The Germans are the tightest. There’ll be (virtual) head-shaking and hand-wringing when you quote a price that will keep you above the starvation threshold. “Couldn’t it just be a borderline starvation wage?” they’ll ask, and I say, “Oh go on then. You don’t ‘arf drive a hard bargain.” And we’ll guffaw, virtually, and all will be pally… Until 31 days later when they still haven’t paid and I fire off, at one second past midnight, an e-mail so full of bile and vitriol that I hope it comes through on their two-bit, shit-stink computers with a warning. “WHY hasn’t this invoice been paid? When EXACTLY will it be paid?” And the office Sabine, who can probably hardly get in the office door with such huge teeth and glasses, will answer sheepishly that something must have gone tits-up, as on every other occasion, but they’ll pay soon. But she does answer. And they do pay.
By insulting Belgium, I am really insulting every nation in Europe, so please don’t feel excluded. Trying to get money out of the EU is no doubt on a par for difficulty with every other interaction with an organisation with such a huge bureaucracy and at which, presumably, every message scribbled on a post-it note has to be translated into however many official languages it is now. You do your work for the EU thief. The EU thief is in contact with you 1700 times a day during that process. “Could we have it back a day earlier? Can we quickly just change that whole text and add another bazillion words and not pay you any more? Can we just…?” And then a deafening, echoing silence the moment the work is done and the invoice is with them. You can even see the phone ringing, unanswered, in an office that’s been cleared in a rush. E-mails go ignored. Calls to other departments don’t come up trumps. And then, you sneakily ring at 9.30pm. A sheepish voice answers. “Can I speak to Thief, please?” “Speaking.” “Um, hello, this is BiB. Perhaps you’ve had my 17000 e-mails this last half-hour?” “Um, sorry, Thief isn’t here.” Extraordinary.
But for downright, brazen, spectacular wickedness, I’m sorry to say my compatriots win hands down. Private sector. Not spectacularly huge companies. All loaded. They pay well enough. But you practically have to kidnap their children to get the fucking money out of them. It gives me BSE every time.
My current multi-front war is, unfortunately, UK-heavy. I decided to spread my guerrillas a bit thin but go for a three-pronged attack today. The Germans surrendered with relative ease. Sabine answered my pornographically rude e-mail and couldn’t believe that I hadn’t been paid but would get onto it within the next 5 years. But the English are made of sterner stuff. I’ve only written 800 e-mails pointing out that I’ve now relocated to under a bridge and haven’t eaten since Hallowe’en. Not a peep. Heartless, they are. Heartless. One set of thieves is only scandalously, wickedly, disgracefully late. I am happy to have my e-mails ignored by them for another good few years. But the other set is so criminally, unforgivably, contumaciously late that the invoice is written in pounds, shillings and pence. In Latin. Cunts.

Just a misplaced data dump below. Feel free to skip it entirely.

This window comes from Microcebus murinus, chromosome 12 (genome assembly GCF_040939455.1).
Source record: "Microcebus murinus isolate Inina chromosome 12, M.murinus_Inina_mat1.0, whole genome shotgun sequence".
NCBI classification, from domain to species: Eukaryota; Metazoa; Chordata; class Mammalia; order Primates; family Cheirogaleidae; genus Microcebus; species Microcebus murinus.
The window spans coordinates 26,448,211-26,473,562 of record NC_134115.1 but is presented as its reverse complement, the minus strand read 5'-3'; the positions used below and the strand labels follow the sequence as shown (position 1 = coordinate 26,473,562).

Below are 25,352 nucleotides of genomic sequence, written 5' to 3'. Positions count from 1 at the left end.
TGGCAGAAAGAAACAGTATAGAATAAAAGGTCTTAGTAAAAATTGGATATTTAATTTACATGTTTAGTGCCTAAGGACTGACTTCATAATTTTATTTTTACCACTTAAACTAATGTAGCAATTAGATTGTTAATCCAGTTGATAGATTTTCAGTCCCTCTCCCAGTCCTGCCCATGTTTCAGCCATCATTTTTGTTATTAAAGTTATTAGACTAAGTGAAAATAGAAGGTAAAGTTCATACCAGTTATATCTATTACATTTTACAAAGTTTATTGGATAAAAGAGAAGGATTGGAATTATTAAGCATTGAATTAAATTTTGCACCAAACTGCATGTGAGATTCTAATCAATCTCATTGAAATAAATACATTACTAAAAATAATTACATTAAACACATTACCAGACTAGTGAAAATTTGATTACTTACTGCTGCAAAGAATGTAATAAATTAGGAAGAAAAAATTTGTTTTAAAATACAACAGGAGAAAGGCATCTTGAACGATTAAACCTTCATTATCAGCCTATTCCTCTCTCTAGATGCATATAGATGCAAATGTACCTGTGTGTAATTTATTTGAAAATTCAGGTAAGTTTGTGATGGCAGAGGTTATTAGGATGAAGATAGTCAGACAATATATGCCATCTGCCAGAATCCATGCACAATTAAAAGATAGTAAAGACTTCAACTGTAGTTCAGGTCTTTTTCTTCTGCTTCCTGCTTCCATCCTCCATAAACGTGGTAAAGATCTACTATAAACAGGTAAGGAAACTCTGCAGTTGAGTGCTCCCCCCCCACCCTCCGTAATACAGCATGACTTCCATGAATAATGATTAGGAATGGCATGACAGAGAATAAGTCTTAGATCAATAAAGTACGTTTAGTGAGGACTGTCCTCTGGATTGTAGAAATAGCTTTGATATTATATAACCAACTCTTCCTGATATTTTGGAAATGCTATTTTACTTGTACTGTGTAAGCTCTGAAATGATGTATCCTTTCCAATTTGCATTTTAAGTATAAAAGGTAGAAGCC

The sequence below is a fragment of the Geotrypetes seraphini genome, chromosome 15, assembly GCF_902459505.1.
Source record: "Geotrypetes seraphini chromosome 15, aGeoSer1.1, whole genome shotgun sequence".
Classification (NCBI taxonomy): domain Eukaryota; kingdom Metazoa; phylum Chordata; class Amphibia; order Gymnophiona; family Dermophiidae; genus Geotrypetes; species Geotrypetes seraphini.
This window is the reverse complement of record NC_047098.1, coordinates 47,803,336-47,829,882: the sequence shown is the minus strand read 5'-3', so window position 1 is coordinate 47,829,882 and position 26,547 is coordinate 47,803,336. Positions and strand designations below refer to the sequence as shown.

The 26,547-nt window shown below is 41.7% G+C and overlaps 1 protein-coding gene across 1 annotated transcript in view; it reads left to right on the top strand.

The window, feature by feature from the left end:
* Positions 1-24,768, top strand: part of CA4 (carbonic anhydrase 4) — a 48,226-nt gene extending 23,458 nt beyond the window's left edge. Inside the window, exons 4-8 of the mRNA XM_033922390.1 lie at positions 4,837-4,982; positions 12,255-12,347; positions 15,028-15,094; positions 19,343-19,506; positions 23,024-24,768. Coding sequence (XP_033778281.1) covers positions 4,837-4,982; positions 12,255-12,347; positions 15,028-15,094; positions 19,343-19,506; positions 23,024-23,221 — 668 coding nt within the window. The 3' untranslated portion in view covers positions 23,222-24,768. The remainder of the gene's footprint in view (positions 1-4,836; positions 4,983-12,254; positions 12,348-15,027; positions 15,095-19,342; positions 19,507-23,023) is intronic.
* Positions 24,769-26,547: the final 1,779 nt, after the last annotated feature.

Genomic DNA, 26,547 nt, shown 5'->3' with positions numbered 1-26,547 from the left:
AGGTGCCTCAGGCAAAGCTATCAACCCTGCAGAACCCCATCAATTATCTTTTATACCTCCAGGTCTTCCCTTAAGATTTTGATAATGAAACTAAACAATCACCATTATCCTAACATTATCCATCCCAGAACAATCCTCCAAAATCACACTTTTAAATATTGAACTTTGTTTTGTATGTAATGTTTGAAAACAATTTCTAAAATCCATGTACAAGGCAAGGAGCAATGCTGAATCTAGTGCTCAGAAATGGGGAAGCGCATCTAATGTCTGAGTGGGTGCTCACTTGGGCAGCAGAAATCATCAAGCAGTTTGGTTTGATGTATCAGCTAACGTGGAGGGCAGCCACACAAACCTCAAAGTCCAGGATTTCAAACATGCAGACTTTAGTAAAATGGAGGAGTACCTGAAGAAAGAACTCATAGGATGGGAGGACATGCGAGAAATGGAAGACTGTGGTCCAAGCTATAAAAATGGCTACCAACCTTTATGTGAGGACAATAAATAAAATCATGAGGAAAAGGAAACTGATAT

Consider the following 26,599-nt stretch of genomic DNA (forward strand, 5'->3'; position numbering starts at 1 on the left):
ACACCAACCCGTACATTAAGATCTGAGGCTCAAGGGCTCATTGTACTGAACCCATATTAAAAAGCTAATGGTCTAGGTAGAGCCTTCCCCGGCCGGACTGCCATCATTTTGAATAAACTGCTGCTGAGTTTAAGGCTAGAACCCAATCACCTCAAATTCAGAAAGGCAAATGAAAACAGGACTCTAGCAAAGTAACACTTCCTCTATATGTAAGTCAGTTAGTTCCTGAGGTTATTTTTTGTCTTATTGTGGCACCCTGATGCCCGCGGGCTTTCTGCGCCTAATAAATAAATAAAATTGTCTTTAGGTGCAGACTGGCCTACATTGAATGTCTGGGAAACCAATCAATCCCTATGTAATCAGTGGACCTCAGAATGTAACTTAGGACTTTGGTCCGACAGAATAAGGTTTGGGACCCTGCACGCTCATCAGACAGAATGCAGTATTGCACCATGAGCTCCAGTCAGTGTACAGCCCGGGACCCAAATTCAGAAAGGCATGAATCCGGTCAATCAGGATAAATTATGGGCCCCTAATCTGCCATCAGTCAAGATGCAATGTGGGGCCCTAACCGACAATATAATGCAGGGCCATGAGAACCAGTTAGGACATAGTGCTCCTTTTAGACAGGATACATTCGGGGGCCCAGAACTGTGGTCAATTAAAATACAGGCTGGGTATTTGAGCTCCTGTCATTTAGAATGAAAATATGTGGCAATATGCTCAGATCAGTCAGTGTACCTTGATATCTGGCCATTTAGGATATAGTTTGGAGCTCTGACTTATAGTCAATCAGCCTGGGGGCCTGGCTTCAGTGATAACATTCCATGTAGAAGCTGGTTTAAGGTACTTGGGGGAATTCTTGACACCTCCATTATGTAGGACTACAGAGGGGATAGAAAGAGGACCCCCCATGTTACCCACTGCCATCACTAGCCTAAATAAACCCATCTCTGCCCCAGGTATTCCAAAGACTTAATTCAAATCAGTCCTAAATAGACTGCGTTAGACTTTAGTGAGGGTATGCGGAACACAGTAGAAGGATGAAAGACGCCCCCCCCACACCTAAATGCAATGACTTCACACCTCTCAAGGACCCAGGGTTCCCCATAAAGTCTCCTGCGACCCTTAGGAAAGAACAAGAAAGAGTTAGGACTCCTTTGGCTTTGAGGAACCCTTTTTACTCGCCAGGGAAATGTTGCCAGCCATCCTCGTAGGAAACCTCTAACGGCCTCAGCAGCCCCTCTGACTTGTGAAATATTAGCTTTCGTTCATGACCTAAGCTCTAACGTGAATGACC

So I thought it was time to phone.
I am rubbish at the phone. I don’t know how they work. I have never, ever – OK, that’s bollocks, but never since moving from potty to real loo – willingly made a phone call. The idea of sitting with a bit of plastic wheezing into my ear as recreation has never sat well with me. No, the phone is a necessary evil which I use as rarely as possible. Which means I stutter and dribble and make a hash of phone etiquette.
Today, I phoned Thief Headquarters to ask for an up-to-date e-mail address for the correct thief to contact for matters relating to their theft. I assumed the previous thief had left or been murdered seeing as he had ignored my previous missives… in Latin, Old English, Middle English, French and our current tongue. “Would that be ledgers or accounts?” asked a dowdy woman with one hand on a doughnut. “Fucked if I know,” I stuttered back. She left a passive aggressive pause before transferring me to another human. A 29-year-old gent, slightly overweight and who’d never had a moment of unhappiness in his life, dealt with stage 2 admirably efficiently. I stutteringly explained that I was naked, shivering and under a bridge as my translation of the Magna Carta – or was it Beowulf? – hadn’t been paid for. “Which mag was it for?” “Cartas Weekly.” “And your name?” “BiB.” “OK, I’ll put you through to G_,” and before I could say, “But I only want an e-mail address,” I was being put through to a girl with a modern name.
“Fuck, fuck, I’m going to have to be assertive.” The girl with the modern G-name answered. “Fuck, fuck… Um, hello. Um, bridge, rags, hungry… BiB… Latin.” “Oh, that’s funny,” said the bubbly G-girl with a LAUGH. “I’ve just been forwarded your 9000 e-mails from the man in accounts.” “So you mean he hasn’t been murdered?” “No, he’s just been ignoring you.” “Oh good.”
“So, um, about the invoice?” “Oh, sorry, I’m afraid I’m not in a position to give you any information further to your inquiry. I don’t do invoices.” Pause for laughter. “You’ll have to wait for an answer from the man in accounts… Yes, the one who’s ignored your 9000 e-mails. Thank you for your patience at this difficult time.”